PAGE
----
And so today, as we stand, looking back at John’s ministry,
Looking back at the first Christmas, and the birth of God’s king, Jesus,
As we celebrate Christmas, and enjoy it’s benefits, tomorrow / today,
The message that we need to hear from John the Baptist, is the same;
People still need to repent.
If you’re here this Evening / Morning, you wouldn’t call yourself a Christian, but you figured that going to church at Christmas seemed like a pretty good idea, we’re so pleased you’re here.
And I’m so pleased you get to hear John’s words, Repent, for the kingdom of heaven has come near
If you’re still doing the Prince Leonard,
If you’re still making the rules,
If you’re still deciding for yourself what’s right and wrong,
If you’re still living in God’s world with no regard for God,
Please hear John saying that God’s king has come.
God himself has turned up.
What better reason could we have for a public holiday and a party, than that God who made us, arrived to be with us?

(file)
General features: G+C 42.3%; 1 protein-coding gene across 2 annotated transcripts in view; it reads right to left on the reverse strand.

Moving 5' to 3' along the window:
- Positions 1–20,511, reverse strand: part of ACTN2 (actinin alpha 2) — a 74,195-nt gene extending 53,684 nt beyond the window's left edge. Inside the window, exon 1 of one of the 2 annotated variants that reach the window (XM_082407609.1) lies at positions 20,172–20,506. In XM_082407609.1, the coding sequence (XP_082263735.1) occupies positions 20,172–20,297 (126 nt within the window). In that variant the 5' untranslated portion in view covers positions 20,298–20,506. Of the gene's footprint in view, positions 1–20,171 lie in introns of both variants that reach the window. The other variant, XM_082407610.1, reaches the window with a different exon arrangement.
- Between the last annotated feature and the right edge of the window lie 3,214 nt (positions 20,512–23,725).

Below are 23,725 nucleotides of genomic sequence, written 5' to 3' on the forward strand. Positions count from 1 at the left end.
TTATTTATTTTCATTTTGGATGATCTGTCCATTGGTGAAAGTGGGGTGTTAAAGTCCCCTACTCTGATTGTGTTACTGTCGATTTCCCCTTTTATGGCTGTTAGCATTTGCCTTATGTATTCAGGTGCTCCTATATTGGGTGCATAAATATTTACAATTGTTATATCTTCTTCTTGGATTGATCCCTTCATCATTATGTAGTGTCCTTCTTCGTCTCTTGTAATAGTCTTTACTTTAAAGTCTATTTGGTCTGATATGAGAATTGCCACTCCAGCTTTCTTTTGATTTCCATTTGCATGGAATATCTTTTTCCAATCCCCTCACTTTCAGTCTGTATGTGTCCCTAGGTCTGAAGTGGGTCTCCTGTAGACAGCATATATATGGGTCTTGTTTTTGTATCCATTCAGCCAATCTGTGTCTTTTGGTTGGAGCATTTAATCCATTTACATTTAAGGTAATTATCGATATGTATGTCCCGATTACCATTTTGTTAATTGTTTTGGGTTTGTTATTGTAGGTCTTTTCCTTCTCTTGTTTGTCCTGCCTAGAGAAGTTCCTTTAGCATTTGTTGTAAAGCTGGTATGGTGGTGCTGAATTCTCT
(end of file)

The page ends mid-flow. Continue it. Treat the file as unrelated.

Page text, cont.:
If you are a Christian, then you need to hear John’s words to produce fruit in keeping with the repentance you profess!
But also don’t buy the lie that your friends and family can go on with their lives without repentance.
You may have seen that this Christmas a couple of enterprising young blokes started selling a hipster nativity. What the stable scene would have looked like if Mary and Joseph were Millennials!
For $130 US, you can buy a nativity set for your home with a shepherd listening to music on his iPhone,
The Wise Men arriving on Segway scooters carrying gifts, form Amazon.com.
The cow is 100% organic and is eating gluten-free feed.
Mary’s oversized t-shirt is off her shoulder, and she’s drinking out of a Starbucks coffee cup.
And the pièce de résistance is Joseph with the baby Jesus, taking a selfie!
Now I hate selfies.
I will unfriend you on Facebook if you fill my feed with your selfies!
But this one I’m happy with.
Put yourself in the picture of Christmas.
Put yourself in the picture with Jesus.